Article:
The war brought changes to the educational process. At the beginning of the invasion, school premises were turned into shelters. In other cities, teachers and children had to be evacuated under Russian shelling. In the darkest hour, teachers continued to conduct lessons, taught children psychological stability and calmed them down at the sounds of explosions.

‘Bukvy’ present the stories of the Ukrainian teachers during the war told by EdCamp Ukraine.


Svitlana Stelmakh, History teacher from Kherson

Kherson region was occupied during the first days of the full-scale invasion. At that time, education in Kherson schools was stopped, but from mid-March, it was resume in an online format. Svitlana Stelmakh, a history teacher at one of the city’s schools, did not evacuate immediately and continued to work in the city.

‘When classes resumed, I had a question, how to teach the history of Ukraine in the occupied territory? In addition, the online format is not protected from third parties, anyone can log in under the child’s name. Therefore, we decided that we will work with links to video materials, and such subjects as mathematics and physics will be taught online. There were cases when the occupiers visited colleagues at distance lessons, threatened teachers and children, and cursed obscenely.’

During the occupation, Svitlana and her husband actively volunteered — they searched for medicine for the sick, helped children who stayed in shelters, and fed homeless dogs every day. After two months of living in the occupation, Svitlana evacuated to Kryvyi Rih.

Svitlana Stelmakh asked not to publish her story before the liberation of the city, because her relatives remained in Kherson. However, she never learned about the liberation. A few months after the evacuation, Svitlana died due to a serious illness. Her condition was affected by the events experienced during the occupation.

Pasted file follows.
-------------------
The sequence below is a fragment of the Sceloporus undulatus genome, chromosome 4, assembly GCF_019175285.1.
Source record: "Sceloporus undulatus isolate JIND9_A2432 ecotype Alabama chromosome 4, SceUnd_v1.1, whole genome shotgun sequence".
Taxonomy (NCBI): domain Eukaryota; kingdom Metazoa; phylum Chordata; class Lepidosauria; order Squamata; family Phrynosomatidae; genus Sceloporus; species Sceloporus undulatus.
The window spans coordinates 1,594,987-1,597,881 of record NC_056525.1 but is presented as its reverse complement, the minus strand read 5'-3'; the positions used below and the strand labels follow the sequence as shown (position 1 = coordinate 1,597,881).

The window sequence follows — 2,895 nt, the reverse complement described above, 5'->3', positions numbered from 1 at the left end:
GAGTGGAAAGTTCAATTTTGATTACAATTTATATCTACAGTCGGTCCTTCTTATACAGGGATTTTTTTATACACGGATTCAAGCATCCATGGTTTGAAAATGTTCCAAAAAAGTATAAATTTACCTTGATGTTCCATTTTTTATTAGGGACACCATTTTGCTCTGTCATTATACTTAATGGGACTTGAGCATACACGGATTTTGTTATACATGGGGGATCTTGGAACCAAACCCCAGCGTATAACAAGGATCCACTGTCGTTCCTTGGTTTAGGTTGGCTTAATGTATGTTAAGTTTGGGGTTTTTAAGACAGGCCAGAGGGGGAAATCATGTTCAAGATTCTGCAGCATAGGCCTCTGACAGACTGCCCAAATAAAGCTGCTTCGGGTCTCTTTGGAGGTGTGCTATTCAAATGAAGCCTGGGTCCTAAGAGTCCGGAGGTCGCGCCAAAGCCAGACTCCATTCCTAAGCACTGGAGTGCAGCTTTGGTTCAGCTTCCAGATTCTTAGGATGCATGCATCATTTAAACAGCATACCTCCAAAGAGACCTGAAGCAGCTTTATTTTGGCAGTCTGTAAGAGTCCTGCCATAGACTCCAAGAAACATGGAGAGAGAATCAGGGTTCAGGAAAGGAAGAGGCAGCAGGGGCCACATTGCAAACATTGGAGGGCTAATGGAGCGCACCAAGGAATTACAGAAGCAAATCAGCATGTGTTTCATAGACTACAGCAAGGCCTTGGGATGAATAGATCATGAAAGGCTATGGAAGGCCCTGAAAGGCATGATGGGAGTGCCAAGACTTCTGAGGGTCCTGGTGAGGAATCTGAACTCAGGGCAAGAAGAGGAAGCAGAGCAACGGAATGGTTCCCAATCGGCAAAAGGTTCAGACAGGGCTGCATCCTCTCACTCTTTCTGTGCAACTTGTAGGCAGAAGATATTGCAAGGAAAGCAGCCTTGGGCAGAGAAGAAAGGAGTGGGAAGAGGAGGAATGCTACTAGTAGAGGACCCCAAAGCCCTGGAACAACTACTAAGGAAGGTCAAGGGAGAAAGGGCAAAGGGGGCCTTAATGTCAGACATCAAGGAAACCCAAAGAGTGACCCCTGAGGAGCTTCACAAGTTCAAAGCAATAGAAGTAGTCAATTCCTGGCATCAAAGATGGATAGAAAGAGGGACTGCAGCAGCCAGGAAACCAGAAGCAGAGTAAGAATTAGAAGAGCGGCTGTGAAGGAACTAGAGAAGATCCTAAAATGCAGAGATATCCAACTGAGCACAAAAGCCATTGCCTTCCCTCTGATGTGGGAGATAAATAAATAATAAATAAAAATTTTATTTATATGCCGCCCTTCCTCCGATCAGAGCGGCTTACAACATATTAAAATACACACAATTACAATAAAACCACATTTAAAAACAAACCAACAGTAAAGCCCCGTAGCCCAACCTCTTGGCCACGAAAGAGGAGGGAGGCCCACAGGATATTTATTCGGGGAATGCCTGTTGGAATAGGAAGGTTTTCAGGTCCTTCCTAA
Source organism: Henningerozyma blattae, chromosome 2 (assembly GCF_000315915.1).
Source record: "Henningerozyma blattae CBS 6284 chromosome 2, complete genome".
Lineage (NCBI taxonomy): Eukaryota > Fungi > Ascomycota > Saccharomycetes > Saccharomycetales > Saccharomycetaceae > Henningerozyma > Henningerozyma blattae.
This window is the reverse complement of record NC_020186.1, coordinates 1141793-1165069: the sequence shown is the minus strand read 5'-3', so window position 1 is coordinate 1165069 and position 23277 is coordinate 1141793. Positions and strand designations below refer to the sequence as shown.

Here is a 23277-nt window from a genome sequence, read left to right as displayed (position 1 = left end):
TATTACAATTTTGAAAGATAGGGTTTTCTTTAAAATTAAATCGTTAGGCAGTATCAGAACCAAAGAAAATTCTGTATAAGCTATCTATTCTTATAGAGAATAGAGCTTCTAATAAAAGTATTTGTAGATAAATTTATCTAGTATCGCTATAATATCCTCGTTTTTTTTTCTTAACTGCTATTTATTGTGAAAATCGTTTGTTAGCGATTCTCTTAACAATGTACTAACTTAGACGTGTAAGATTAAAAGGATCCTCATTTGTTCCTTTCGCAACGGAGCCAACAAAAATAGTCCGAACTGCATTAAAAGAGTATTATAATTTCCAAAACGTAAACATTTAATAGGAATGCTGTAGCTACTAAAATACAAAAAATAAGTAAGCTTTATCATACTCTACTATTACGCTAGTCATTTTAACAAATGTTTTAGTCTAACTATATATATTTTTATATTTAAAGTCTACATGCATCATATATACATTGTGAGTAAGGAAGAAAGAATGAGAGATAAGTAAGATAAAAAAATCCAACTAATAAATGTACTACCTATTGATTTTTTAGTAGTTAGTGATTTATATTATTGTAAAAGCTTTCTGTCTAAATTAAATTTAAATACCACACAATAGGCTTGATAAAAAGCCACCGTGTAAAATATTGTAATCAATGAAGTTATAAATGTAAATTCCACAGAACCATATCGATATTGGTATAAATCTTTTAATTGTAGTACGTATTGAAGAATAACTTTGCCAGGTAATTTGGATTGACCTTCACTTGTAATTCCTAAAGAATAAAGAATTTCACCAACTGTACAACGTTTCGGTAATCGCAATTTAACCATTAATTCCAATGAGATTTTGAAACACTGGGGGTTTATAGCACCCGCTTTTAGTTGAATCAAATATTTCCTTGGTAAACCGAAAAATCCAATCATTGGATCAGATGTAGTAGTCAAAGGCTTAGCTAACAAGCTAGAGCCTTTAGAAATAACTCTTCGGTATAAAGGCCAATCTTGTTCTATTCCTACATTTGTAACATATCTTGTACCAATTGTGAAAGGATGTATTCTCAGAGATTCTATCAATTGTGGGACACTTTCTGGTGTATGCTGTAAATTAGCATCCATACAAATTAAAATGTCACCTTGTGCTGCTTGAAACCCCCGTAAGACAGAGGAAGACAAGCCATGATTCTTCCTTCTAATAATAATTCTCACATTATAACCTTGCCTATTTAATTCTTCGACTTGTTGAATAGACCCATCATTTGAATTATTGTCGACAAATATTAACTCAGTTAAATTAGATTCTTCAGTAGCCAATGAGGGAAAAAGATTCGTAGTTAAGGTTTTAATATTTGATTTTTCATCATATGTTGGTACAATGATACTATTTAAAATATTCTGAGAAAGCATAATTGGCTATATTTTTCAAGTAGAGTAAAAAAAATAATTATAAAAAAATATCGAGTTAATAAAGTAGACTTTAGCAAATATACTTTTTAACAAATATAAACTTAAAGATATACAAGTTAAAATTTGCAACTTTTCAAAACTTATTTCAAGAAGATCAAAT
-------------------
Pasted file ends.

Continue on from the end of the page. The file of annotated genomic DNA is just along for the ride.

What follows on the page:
Valentyna Fedoriaka, Math teacher from Poltava region

Valentina Fedoriaka works as a Mathematics teacher in Poltava region. The war is very close to her, because she has been experiencing it since 2014, when her husband died while defending the town of Shakhtarsk. When the full-scale invasion began, Valentina joined the volunteer community in the city to help the former students who are now on the frontline.

‘Our graduate, 27-year-old Vladyslav, was working abroad. When he learned about the war, he immediately returned and joined the army. He died. Another graduate, Ivan, who has just turned 18, signed a contract and is now at the frontline.’

Many Ukrainians evacuated to Poltava region from the frontline areas, so she helps their children adapt to the new school. Valentyna supports students whose parents are at the front.


Olena Yakovchuk, Math teacher and headmaster from Chernihiv

During the intensive shelling of Chernihiv at the beginning of the war, Olena’s school turned into a shelter for many citizens, and the teachers became the coordinators of providing assistance to those who needed it.

‘Our school has two basements, after the first air raid alarm I put my phone number at the central entrance and we organized shelters in them. Within two days, both basements were filled with people. When the most terrible shelling of the city began, we did not stop arranging life for people, calmed the children and solved the problems of individual families.’

Teachers of the school also cooked food for the Ukrainian military. Later, they restored lessons.

‘There was a day when the sun came out after the cold, so we took the flip chart outside, took markers and started a math lesson for the 8th and 9th grades. I was talking about quadratic equations, a banal topic for an experienced teacher. Towards the end of the lesson, I realized that I had forgotten about the war, shelling and danger. Because I was doing my favorite thing – teaching, and it inspired me.’


Halyna Kuklina, headmaster from Kharkiv

Halyna is the headmaster of the school for children with visual impairments. She experienced all the terror of the Russian invasion with air and artillery strikes.

‘I saw how Russian troops were destroying Kharkiv districts. On March 1, we sent children to evacuation, and on March 2, another school in the area was completely destroyed.’

During the war, Halyna’s school became a shelter for the townspeople. There was no heating and electricity due to the Russian shelling.

‘I do my best to make life easier for people here in Kharkiv. If you do something, you live. I cannot just sit. I wanted to enroll in the territorial defense unit, but they told me that I had other tasks. My task is to be a teacher.’